Is it Moral to Walk Away from Your Mortgage?

Is it Moral to Walk Away from Your Mortgage?

Many troubled homeowners feel guilty about walking away from their mortgages. Is walking away the moral thing to do?

With so many people walking away from their mortgages in recent years, it raises the question: Is walking away from your mortgage the moral thing to do? In many cases, the bank is willing to forgive the remainder of the loan for people who simply cannot afford to make their payments any longer and decide to leave their home behind. But what about those who don’t have that option and the bank isn’t being as understanding and forgiving?

Many people who refuse to walk away from their mortgage despite owing double or even triple what their home is currently worth have made that decision because of their morals. Many of these homeowners look to the Bible as the guideline for their decisions and there are verses that would prohibit, or at least discourage the act of walking away from a financial obligation such as a mortgage regardless of the circumstances.

In Proverbs 37:21 (Old Testament), the Bible says this: “An evil person borrows and never pays back.” These are harsh words especially for mortgage borrowers who are considering or have already done a “strategic default.” A strategic default is when a homeowner decides to simply stop paying their mortgage even though they have the financial means to do so. They simply stop paying because the home is worth less than what they owe on it. Many people would say this is immoral because the homeowner made an agreement to pay and they simply stopped paying.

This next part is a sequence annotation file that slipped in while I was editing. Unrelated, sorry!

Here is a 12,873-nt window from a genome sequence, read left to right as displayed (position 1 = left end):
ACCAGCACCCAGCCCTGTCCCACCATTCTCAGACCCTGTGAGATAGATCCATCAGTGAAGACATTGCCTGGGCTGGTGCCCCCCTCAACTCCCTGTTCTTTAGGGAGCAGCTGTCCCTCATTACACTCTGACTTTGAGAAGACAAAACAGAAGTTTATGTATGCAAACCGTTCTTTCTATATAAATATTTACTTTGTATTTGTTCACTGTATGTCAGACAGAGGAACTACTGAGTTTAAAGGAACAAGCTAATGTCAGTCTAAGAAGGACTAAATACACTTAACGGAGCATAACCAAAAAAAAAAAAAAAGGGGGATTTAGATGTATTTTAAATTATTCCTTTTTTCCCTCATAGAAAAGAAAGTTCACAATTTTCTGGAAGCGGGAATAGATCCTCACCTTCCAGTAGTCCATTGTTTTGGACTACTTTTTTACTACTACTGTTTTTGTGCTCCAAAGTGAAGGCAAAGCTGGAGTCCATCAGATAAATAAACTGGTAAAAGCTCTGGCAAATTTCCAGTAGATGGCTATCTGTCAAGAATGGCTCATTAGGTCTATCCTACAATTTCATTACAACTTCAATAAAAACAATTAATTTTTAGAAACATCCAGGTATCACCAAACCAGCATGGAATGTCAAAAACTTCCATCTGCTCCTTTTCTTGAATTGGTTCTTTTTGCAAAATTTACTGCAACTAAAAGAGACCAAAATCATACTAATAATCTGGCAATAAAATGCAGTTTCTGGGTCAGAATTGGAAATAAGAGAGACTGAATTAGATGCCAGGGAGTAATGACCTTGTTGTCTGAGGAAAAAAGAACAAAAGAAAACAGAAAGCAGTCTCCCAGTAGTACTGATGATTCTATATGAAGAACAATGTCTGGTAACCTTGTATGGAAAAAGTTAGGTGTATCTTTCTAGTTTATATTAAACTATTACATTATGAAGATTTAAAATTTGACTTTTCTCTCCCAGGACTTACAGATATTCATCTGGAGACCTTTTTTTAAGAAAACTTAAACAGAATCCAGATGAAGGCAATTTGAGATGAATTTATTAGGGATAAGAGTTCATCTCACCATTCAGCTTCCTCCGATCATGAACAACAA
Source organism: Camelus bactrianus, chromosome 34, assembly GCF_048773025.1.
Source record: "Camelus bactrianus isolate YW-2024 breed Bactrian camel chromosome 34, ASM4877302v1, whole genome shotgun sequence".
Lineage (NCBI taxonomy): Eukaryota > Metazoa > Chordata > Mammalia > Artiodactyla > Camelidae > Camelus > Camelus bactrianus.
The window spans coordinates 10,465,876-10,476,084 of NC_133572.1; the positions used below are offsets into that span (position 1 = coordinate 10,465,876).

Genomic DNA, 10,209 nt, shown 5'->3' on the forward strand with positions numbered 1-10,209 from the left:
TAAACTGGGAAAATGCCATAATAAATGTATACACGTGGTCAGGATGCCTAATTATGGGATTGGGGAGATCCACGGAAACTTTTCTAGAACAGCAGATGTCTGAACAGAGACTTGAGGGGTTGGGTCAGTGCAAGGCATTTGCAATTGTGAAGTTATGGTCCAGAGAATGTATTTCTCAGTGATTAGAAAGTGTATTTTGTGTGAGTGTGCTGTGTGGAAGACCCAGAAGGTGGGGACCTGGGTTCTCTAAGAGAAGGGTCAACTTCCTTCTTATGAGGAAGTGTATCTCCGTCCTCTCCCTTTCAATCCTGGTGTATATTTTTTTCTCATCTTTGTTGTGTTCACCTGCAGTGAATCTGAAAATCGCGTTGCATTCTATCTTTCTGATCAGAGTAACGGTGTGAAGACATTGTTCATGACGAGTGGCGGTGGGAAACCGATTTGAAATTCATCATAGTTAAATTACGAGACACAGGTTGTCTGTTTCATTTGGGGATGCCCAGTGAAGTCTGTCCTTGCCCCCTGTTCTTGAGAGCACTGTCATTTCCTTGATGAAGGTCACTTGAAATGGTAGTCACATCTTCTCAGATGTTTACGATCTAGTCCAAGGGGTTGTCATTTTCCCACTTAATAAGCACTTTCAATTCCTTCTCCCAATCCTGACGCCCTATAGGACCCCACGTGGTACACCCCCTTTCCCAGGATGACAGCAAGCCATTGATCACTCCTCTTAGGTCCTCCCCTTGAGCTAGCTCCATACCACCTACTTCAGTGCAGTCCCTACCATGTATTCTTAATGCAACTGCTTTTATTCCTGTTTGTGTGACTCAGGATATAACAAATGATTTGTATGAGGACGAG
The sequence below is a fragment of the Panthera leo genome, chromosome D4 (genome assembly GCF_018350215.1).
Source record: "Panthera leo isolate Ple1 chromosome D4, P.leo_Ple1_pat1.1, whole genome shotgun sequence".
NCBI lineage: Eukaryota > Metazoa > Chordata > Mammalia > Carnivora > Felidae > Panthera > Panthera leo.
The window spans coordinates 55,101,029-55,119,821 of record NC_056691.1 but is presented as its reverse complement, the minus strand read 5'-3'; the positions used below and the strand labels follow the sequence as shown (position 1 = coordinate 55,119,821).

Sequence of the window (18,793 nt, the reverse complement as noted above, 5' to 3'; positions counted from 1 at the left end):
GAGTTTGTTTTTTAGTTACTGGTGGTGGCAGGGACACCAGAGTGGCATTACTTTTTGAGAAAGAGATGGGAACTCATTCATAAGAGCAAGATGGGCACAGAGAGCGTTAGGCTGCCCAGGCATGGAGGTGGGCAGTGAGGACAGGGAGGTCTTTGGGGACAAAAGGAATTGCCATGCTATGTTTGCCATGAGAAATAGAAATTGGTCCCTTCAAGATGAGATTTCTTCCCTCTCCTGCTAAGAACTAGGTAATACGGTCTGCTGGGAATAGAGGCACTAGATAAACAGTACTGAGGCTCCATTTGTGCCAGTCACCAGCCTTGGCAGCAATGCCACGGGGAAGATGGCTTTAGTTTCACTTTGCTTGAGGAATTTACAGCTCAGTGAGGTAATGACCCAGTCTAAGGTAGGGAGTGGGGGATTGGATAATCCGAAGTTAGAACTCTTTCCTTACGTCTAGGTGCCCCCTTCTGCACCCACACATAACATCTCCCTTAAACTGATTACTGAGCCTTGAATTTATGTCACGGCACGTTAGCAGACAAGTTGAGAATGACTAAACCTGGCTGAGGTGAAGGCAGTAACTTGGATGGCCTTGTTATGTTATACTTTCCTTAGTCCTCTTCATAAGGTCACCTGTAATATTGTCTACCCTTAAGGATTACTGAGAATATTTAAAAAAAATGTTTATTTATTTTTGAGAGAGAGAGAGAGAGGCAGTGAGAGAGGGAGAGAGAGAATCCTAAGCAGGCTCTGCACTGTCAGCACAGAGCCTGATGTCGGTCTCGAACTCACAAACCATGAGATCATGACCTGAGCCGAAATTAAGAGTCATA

In addition to walking away from their financial obligations, there are other ramifications. For instance, walking away from your mortgage eventually leads to the house going through foreclosure. With each foreclosed home in a neighborhood, the property values of the surrounding homes also come down. This means that walking away not only impacts the bank that owns the home, but it affects your neighbors and their finances, too.

On the other hand, what about people who simply cannot afford to pay their mortgage any longer and they decide to walk away? The answer to this question is a little tougher. Many of these homeowners entered into contracts several years ago but have since suffered hardship due to medical reasons, job loss or an increase in mortgage payments due to their rates adjusting. If these people simply do not have the means to make their mortgage payments, are they being immoral as well by walking away?

For many homeowners who decide to walk away from their mortgage, it is not a moral issue but rather a financial issue. Since businesses are allowed to declare bankruptcy and back out on their financial obligations, some individuals feel that they should be able to rightfully do the same thing. While it may make good financial sense for a homeowner, is it the moral thing to do?

There are many options to consider before simply walking away from your mortgage. From refinancing to loan modifications and forbearances, it is important to try all of your options before you simply mail your keys back to your lender.  If every other option has been considered and tried, do you still think it is immoral to walk away?

Considering refinancing as an alternative to foreclosure?  See mortgage rates.

Image: Image courtesy of renjith krishnan at FreeDigitalPhotos.net

Reviews

  • Henne

    September 15, 2011

    It is not immoral to walk away. The bank provides a loan and the house is considered collateral. If a homeowner talks away but gives the bank the house, then the contract is cancelled. It is the bank's fault if they did not appraise the property for its correct value. A homeowner is not an indentures servant of the bank.

  • Robert

    September 15, 2011

    "In Proverbs 37:21 (Old Testament), the Bible says this: “An evil person borrows and never pays back.”"

    Sounds like the King James version ... and we should remember that he was a rich guy AND a lawyer too boot!

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